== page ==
Sunday, June 27, 2010
One of the things I started doing on road trips is rating rest stops. Bathrooms are crucial when traveling by car, and your whole attitude toward a state can change for better or worse based on your experience at a rest stop. My rating scale is thus:
4 toilet brushes -- amazing. Immaculately maintained, thoughtful design and decor, free wifi along with a good variety of vending machines and tourist information. Give me a bed and I'd sleep there. These are extremely rare; I found one on I-40 in Texas on my first big road trip.
3 toilet brushes -- above average. Well maintained, more than adequate facilities. Good vending machines and tourist information. A good place to stretch for a few minutes before switching drivers. Iowa ranks high in 3-brush rest areas along I-80.
2 toilet brushes -- average. Clean, but showing its age. Not necessarily maintained more than once or twice a day. Little to no tourist info; probably a pop machine. This describes most rest areas on the Interstate System.
1 toilet brush -- below average. Not well maintained, despite heavy traffic. Bathroom facilities are often dirty and lacking supplies. To be used only if necessary.
No toilet brushes -- avoid. Get off the Interstate and find a McDonald's.
Today's rest area in Minnesota rated 2 toilet brushes. The Blue Earth rest stop is a pretty place with a nice picnic area and dog run. Of greater interest, it had an historical marker. Like the spot where the Union and Pacific railroads met and were joined with a golden spike, two squares of gold-tinted concrete on the shoulder of the highway commemorate the completion of I-90, the longest Interstate in the country, stretching from Boston, MA to Seattle, WA. It was completed outside of Blue Earth, MN in 1978, 20 years after the project began. Sadly, I couldn't get a picture of the golden concrete without risking life, limb, and body damage to the car.
This morning started warm and humid in Madison. By 9 a.m., it was 70 degrees. We pulled out around 9:30 and spent about an hour on US 12. It tickled us, since US 12 runs about 5 miles south of our house in Michigan. It was really nice not to start right off on the Interstate, and we got to see some beautiful rolling green Wisconsin farmland. We thankfully drove right past -- i.e. didn't stop -- the exit for the Wisconsin Dells. From what I've read, I'm picturing something akin to Niagara Falls, Canada: a beautiful natural wonder commercialized and carnival-ized into a tourist trap. Not on this trip, thanks.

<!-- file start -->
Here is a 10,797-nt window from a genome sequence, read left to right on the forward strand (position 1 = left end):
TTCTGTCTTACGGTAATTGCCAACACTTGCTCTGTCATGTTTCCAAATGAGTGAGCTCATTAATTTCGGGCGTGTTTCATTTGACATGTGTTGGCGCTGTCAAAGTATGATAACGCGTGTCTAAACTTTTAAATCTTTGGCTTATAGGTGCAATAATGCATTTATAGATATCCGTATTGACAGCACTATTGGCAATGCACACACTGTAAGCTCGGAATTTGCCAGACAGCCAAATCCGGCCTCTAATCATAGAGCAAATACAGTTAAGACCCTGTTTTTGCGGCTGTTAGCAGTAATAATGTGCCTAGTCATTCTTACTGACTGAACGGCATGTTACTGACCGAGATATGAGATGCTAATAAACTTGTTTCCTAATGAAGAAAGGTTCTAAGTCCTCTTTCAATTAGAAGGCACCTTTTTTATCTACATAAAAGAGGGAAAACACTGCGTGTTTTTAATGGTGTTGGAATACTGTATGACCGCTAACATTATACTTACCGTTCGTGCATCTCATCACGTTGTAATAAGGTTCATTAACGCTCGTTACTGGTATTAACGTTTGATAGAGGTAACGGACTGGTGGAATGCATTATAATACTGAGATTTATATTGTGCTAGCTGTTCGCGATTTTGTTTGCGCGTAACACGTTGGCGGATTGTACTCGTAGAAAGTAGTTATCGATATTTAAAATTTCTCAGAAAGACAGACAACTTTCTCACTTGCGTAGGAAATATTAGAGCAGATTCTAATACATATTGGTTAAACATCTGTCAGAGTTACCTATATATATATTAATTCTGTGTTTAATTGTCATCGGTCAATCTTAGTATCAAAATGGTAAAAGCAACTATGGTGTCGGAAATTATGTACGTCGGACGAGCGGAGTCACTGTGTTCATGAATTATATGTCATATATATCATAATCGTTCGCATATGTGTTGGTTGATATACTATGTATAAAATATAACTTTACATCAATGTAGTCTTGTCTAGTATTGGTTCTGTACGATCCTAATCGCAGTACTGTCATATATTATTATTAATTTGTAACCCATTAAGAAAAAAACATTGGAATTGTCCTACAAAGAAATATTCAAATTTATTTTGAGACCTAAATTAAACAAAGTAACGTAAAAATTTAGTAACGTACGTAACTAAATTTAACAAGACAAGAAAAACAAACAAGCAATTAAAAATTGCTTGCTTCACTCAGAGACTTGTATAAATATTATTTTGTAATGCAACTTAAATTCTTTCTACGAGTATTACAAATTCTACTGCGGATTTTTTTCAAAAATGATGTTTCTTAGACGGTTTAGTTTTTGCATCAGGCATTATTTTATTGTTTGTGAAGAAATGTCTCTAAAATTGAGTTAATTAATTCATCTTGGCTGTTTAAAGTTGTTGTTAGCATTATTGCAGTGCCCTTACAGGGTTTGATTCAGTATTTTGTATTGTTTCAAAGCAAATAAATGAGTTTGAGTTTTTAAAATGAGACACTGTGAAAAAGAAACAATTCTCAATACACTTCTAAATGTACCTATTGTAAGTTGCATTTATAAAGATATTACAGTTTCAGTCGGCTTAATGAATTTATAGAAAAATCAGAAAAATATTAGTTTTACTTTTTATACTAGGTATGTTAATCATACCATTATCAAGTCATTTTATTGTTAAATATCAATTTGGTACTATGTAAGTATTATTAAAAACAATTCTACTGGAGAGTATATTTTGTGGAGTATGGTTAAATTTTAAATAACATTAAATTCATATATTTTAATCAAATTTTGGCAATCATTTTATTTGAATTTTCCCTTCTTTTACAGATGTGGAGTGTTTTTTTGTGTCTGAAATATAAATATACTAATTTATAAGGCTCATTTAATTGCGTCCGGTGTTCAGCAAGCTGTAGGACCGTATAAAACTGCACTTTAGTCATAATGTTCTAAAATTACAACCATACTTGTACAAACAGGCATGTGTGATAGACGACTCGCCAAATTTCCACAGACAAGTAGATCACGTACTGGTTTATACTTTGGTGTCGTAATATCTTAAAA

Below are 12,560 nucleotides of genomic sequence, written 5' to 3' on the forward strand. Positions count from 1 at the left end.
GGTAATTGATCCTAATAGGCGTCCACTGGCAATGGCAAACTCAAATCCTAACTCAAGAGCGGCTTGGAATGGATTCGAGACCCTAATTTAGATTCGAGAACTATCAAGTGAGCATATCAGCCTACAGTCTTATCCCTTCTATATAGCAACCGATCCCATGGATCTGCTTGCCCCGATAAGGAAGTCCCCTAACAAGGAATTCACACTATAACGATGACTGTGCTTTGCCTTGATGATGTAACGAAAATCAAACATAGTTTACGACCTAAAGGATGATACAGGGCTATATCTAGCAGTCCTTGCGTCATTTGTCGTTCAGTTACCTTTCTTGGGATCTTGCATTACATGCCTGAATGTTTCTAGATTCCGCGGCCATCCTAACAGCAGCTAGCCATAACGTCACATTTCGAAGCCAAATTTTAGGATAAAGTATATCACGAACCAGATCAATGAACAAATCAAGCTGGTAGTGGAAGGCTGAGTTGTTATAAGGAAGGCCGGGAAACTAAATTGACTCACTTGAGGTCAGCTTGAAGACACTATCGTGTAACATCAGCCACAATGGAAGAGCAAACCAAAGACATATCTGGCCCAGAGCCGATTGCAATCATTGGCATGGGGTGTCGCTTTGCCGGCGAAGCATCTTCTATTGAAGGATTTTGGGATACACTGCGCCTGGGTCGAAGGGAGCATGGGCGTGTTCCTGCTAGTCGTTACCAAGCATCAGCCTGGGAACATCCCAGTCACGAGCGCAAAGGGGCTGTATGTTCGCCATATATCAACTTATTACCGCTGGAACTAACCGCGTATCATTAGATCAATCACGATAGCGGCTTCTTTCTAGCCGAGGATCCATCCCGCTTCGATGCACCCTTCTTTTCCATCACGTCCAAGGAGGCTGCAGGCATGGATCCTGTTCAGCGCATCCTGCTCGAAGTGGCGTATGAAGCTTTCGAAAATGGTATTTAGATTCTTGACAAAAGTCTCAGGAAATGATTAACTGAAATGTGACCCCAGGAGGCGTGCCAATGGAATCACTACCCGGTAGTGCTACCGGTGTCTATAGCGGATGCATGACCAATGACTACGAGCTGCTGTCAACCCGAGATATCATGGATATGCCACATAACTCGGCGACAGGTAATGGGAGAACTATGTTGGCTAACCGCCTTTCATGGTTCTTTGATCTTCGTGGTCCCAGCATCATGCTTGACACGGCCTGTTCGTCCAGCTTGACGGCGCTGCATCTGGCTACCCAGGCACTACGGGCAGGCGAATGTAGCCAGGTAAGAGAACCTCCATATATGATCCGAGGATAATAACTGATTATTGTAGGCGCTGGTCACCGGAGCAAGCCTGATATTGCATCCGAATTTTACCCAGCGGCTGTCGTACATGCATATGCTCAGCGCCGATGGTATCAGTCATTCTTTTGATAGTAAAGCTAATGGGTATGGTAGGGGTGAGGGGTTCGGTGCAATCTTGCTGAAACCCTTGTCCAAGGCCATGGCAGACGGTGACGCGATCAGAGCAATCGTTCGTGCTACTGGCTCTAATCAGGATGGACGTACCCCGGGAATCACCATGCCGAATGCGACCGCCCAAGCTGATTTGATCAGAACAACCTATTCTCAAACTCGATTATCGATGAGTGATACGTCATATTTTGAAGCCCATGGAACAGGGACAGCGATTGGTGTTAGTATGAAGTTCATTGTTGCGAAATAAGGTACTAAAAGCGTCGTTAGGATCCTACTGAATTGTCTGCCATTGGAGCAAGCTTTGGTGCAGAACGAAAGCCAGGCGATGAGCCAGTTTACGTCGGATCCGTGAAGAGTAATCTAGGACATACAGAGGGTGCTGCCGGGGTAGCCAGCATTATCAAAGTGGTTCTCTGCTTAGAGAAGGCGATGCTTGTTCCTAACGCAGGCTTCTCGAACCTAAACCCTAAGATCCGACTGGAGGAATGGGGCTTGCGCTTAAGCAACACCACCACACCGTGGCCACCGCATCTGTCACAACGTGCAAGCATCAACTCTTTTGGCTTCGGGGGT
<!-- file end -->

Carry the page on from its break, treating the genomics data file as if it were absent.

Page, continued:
We crossed the Mississippi as we drove into our fifth state, Minnesota. Lunch was a quick stop in Austin, home to Hormel and the Spam Museum. I briefly considered a visit, but ruled it out since I've never eaten Spam in my life. Mom continued her flagrant disrespect for law enforcement officials by making fun of the county sheriffs that were eating at the Subway we stopped in, asking me if I thought she should inform them that having the license plate read SHERIFF is redundant on a marked car. It reminded me of the time in Oklahoma that she wanted to go over to the table of Oklahoma State Police and ask how fast she really could drive on I-40. I share Mom's sense of humor, but I'm fairly certain that law enforcement officials would not.
Tuesday, June 22, 2010
21 June 2010
Today marked the beginning of another of Mom and my epic road trips. This year we're heading for the Dakotas. Mt. Rushmore and the Badlands are the first things that come to mind, but the best thing about any road trip are the things you discover along the way.
We made excellent time to the west coast of Michigan, then time seemed to slow as we hit the toll road in Indiana. I-90 is our main route on this trip, and I was reminded of how spoiled we Michiganders are with no toll roads in our state. I think it even grates on our nerves to have to pay a toll to cross bridges like the Mackinaw and the two international bridges, the Blue Water and Ambassador. It was a relief to cross from Illinois into Wisconsin and leave the toll booths behind. I wonder if we'll encounter more tolls on I-90 as we head west.